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Building A Better Magnesium Battery

Batteries: Adding lithium salt to the electrolyte helps extend the battery’s lifetime

by Katherine Bourzac
October 9, 2015

Credit: Shutterstock
Batteries with anodes made of magnesium metal (shown) can potentially store more energy than commercial lithium-ion batteries.
Photo of magnesium powder
Credit: Shutterstock
Batteries with anodes made of magnesium metal (shown) can potentially store more energy than commercial lithium-ion batteries.

Magnesium is a promising battery material because of its high energy-storage capacity and its safety profile, making it particularly attractive for powering electric vehicles. Practical magnesium battery systems, though, have eluded researchers. Such batteries are now a step closer: By adding a lithium salt to the electrolyte, researchers have made a promising prototype of a high-capacity, rechargeable magnesium battery (J. Am. Chem. Soc. 2015, DOI: 10.1021/jacs.5b07820).

In theory, a battery with a magnesium anode and a sulfur cathode can store four times as much energy as a commercial lithium-ion battery—about the same capacity as

experimental batteries that use pure lithium-metal anodes paired with sulfur. But batteries that use bare lithium metal are dangerous: Over cycles of discharging and recharging, the metal dissolves from the anode and replates onto the cathode, forming sharp spikes called dendrites. These dendrites eventually can bridge the two electrodes and cause electrical shorts, leading to fires. Other metals, including magnesium, don’t form dendrites, so they’re considered safer.

Matching a magnesium anode with a good-performing cathode and electrolyte has been tricky. In 2000, researchers at Bar-Ilan University, in Israel, made the first rechargeable magnesium battery (Nature, DOI: 10.1038/35037553). This work showed that it was possible to make a magnesium battery rechargeable, but they paired the metal with a low-energy-density cathode. In 2011, another team made the first magnesium-sulfur batteries (Nat. Commun., DOI: 10.1038/ncomms1435). The switch to a better cathode led to improvements in energy density, but these batteries weren’t truly rechargeable, says Chunsheng Wang, an electrochemist at the University of Maryland, College Park. After two uses, these Mg-S batteries lost about 70% of their storage capacity: The sulfur and the magnesium react to form insoluble sulfide compounds, depleting the active parts of both electrodes.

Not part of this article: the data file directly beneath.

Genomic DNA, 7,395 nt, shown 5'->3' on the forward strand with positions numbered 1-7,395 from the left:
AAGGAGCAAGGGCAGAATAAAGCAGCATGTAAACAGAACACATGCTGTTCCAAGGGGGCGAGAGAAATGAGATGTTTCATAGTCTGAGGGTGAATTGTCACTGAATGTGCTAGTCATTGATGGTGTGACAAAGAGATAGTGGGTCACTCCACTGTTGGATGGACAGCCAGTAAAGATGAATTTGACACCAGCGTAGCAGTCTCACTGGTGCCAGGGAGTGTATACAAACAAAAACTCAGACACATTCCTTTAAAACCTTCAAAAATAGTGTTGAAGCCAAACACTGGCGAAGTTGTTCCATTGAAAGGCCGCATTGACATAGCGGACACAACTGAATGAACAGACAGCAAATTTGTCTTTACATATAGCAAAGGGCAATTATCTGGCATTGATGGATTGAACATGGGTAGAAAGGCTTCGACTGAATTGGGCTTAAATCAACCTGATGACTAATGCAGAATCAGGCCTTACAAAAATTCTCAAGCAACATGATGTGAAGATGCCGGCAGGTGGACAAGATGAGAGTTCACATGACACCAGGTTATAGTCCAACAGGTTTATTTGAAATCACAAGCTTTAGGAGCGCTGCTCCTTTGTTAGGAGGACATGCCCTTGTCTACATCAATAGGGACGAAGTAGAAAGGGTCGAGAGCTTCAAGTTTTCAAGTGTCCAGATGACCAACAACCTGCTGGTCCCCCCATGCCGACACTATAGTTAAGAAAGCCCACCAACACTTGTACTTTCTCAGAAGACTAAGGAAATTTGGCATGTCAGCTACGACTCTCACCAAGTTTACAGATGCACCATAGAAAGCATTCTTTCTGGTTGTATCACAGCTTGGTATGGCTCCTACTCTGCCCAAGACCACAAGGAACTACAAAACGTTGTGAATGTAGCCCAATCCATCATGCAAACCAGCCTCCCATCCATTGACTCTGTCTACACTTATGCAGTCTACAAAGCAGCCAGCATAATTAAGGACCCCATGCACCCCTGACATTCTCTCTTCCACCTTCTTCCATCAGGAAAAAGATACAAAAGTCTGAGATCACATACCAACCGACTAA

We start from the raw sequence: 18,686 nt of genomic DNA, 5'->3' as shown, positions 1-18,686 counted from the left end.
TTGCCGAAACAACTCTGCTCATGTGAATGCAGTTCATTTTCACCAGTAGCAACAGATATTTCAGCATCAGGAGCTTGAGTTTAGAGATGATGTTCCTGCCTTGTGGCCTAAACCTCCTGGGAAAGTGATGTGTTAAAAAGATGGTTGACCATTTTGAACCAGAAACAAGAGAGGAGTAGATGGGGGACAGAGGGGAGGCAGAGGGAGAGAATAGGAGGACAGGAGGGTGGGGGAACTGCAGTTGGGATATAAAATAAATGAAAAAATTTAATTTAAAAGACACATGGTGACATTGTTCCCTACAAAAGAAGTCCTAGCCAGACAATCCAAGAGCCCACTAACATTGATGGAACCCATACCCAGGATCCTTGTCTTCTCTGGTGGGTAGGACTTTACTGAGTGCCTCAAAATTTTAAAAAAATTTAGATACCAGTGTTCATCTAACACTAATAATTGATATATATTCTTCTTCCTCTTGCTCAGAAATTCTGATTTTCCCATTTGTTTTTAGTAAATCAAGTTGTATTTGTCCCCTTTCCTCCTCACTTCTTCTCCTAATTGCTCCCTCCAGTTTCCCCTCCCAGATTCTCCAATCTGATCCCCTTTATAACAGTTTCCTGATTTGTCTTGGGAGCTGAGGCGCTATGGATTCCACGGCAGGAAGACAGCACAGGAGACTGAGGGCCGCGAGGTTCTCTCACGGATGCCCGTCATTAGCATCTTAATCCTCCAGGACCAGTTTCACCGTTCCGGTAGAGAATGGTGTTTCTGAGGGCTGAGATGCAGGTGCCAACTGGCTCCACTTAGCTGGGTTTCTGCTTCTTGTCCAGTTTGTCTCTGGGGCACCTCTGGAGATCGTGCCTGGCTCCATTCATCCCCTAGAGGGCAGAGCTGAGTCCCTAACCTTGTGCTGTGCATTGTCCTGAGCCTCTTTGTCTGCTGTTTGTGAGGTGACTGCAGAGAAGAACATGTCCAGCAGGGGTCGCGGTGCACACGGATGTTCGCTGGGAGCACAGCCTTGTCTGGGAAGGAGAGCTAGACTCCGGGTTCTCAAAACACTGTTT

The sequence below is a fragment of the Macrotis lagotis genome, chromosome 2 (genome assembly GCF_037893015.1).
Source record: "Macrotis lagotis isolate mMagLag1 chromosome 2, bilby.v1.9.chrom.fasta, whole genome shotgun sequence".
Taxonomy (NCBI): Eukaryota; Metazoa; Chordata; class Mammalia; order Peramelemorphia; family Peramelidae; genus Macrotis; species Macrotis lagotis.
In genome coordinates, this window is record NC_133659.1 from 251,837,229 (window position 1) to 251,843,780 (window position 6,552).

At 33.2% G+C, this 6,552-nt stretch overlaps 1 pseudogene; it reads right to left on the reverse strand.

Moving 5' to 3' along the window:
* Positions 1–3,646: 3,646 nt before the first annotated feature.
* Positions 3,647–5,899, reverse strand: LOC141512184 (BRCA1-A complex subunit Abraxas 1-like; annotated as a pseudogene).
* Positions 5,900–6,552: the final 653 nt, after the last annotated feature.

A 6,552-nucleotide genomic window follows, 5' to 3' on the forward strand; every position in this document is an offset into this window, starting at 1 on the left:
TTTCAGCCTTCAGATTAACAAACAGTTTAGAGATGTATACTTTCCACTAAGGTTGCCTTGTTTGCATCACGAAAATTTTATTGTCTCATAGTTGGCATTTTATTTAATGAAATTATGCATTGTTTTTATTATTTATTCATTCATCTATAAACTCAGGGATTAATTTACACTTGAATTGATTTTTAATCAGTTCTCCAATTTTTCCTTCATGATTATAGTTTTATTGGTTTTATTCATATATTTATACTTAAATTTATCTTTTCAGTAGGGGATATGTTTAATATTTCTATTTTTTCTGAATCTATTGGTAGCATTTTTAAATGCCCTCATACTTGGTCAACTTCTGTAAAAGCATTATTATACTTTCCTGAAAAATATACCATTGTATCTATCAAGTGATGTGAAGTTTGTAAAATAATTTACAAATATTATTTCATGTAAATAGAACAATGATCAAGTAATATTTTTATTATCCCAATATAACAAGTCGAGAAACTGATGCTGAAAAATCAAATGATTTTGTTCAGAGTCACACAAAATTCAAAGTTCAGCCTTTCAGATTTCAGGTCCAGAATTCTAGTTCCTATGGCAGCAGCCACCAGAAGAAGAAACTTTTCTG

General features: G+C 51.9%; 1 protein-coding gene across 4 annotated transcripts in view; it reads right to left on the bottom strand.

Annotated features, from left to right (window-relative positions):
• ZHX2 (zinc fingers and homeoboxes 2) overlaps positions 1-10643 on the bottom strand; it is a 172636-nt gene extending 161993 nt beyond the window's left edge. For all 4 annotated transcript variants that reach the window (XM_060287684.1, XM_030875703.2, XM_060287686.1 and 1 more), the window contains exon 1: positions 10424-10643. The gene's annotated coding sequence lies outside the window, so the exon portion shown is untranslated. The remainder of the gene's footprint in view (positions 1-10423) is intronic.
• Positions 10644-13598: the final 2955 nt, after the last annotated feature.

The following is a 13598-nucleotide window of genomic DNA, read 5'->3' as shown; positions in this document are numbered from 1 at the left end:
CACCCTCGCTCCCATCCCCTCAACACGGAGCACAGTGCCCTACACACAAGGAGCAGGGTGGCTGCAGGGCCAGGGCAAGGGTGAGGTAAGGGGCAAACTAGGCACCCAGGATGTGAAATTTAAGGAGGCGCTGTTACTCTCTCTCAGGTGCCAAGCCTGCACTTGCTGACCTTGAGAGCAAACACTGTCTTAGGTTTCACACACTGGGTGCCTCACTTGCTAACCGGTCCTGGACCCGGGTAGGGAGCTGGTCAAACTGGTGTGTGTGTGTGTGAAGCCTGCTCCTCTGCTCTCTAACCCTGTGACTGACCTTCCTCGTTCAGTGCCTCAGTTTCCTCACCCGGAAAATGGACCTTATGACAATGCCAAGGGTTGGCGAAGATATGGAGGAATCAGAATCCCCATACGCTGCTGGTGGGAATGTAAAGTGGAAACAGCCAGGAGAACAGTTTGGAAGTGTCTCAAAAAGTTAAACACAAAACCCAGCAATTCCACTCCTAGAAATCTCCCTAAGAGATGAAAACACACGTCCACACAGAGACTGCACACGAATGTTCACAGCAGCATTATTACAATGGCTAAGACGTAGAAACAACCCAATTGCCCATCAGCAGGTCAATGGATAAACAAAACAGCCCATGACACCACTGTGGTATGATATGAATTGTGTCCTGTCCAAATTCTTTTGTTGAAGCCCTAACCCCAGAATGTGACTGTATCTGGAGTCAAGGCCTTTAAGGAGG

Wang, along with colleagues Sang Bok Lee, Gary W. Rubloff, and Malachi Noked, saw a potential fix in what researchers have learned about the chemistry of lithium-sulfur batteries. The researchers thought that if they added some lithium to the electrolyte, the lithium ions would react with the magnesium polysulfides and make them soluble, preventing the depletion of the magnesium anode. They tested the idea and found that adding lithium salt to the electrolyte made the battery last longer—so far, 30 charging cycles. That’s not enough for practical use, but it’s more than was possible before.

Doron Aurbach, a chemist at Bar-Ilan University, led the group that made the first rechargeable magnesium battery. He says the Maryland group’s battery requires a larger volume of electrolyte than is typical, because of the need for the lithium salt. Ideally, battery designs minimize the electrolyte, because it adds weight and takes up space but doesn’t store any energy. This will limit the ultimate energy density of these batteries, he says, but there is probably a way to fix the problem. In the meantime, “this opens the door for future studies,” he says, calling the work an important, if preliminary, step.

The Maryland group is continuing to work on the magnesium battery system. “We want to modify the electrolyte to get to 100 cycles,” Wang says.

Scanning electron micrograph of magnesium electrode
Credit: J. Am. Chem. Soc.
A scanning electron micrograph shows a cross-section of a magnesium electrode (blue outline) immersed in an electrolyte containing lithium ions. The electrode shows no signs of spiky dendrites forming on its surface (red outline) after being exposed to high voltages.


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